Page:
It was a fantastic interview. It ran in Rugby World magazine and was syndicated to 38 papers around the world. I take no credit for its success... it was all because of Jonah.

I didn't interview him again for a year after that first time. Then I called him to do a phone interview. I introduced myself and told him that I was now the editor of Rugby World magazine.

'I know who you are. You're the girl from the beach. We ate ice cream. You stalked me until I did an interview.'

'How the hell do you remember that?'

He explained that he has a phenomenal memory and can recall everything. 'Your photographer was called Dave,' he said. He was right. He said his incredible recall was something that had saved him when he was a young kid. He remembered the bad guys, he could recall looks and comments and never forgot things. He knew who to avoid. It kept him alive.

Lomu famously brushes off the tackle of Rob Andrew, almost as easily as he trampled the Houses of Parliament at Legoland in a later interview

Later that year at Rugby World magazine we had a great idea to take Jonah to Legoland where we would have him looming over the buildings so that he looked like he was about to trash London - King Kong style. We'd shoot it from the ground up and make it look as realistic as possible. 'Jonah's in London: be afraid!' We thought it would be great; it worked better than any of us could have hoped.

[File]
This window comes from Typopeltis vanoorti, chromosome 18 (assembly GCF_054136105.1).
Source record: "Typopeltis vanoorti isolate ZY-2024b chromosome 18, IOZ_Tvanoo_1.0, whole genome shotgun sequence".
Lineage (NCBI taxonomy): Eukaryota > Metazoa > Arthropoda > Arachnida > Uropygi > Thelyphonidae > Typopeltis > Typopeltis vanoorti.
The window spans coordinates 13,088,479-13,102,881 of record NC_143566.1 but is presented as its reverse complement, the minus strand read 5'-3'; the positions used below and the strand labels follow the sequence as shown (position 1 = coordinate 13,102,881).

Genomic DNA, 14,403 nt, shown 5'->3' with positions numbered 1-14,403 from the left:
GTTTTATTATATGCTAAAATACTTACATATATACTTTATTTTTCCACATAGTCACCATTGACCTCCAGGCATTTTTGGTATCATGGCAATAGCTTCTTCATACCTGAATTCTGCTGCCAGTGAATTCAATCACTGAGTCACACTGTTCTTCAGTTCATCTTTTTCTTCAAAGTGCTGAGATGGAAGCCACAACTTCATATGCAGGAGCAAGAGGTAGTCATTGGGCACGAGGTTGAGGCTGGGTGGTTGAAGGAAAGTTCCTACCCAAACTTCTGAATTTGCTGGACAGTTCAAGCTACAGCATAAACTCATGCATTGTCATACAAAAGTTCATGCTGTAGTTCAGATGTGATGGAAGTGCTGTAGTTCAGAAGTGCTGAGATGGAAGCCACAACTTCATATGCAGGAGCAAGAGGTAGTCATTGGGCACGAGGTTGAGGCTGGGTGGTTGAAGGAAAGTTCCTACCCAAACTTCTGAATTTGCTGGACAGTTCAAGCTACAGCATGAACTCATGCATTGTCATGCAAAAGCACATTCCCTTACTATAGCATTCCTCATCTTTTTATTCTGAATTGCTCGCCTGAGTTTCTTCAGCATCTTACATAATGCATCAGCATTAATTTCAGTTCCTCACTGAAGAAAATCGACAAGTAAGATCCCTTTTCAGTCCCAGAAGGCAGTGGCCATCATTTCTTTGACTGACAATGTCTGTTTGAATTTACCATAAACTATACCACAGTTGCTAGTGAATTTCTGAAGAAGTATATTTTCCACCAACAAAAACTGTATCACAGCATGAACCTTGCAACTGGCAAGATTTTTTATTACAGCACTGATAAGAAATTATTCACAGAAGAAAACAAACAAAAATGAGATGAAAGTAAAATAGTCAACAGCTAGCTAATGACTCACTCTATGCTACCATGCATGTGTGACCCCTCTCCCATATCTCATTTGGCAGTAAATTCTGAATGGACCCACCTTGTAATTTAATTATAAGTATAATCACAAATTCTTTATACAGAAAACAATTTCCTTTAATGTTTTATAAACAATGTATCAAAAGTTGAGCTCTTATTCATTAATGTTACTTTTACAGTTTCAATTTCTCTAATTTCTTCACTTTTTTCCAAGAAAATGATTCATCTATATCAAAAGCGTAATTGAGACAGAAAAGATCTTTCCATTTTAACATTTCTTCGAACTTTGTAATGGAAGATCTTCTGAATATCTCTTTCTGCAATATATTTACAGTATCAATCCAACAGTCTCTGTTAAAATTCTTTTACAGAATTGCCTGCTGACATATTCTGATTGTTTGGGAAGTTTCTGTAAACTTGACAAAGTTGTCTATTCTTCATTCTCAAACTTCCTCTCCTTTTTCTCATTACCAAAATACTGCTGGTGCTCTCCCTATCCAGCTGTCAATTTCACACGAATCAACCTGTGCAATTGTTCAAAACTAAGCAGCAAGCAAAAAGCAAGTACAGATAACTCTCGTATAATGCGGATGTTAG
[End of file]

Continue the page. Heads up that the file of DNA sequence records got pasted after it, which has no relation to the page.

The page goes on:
'It's a wrap,' said the photographer, pleased with the array of photographs he'd got.

'Great,' said Jonah, standing up straight and stepping back right onto the Houses of Parliament. There was a crunch, Jonah's famous eyebrows raised a little and we looked at each other. A second later we were on our hands and knees trying to repair it. The only thing stopping me from concentrating properly was Jonah's huge shoulders shaking uncontrollably as he giggled hysterically. 'Man, I broke the government,' he kept saying. 'Can you believe I broke the government.'

Jonah tried bodybuilding at one stage, and I rang him to talk to him about it. He sounded like he was in a cave. 'I'm in the shower,' he explained. 'Trying to get the hair to go down the plughole.' He'd shaved his body in advance of his first competition and almost brought the plumbing in Auckland to a standstill.

Obviously, there were meetings with him when he was desperately ill and frail. Times when he looked like a shadow of the man I'd met back in 1995. But then he'd seem to bounce back and look so much better the next time we met.

I saw him for the last time during the rugby World Cup where he talked with such incredible love and devotion about his children and how much they meant and how they'd changed his life. They wanted to move to England because they liked it so much here. He remained as fascinated as ever about the reaction he got in England. Everyone adored him and I don't think he quite understood why. 

As we talked, a small kid ran up and almost crashed into him. Lomu took a step back and tripped a little. 'You be careful,' I said. 'The last time you did that you almost broke the government.' He roared with laughter, covering his mouth with his hand as he nodded and rocked at the memory. Then he kissed me on the cheek and left, smiling as he went.

Goodnight, Jonah. You were every superhero in every comic. You will be missed.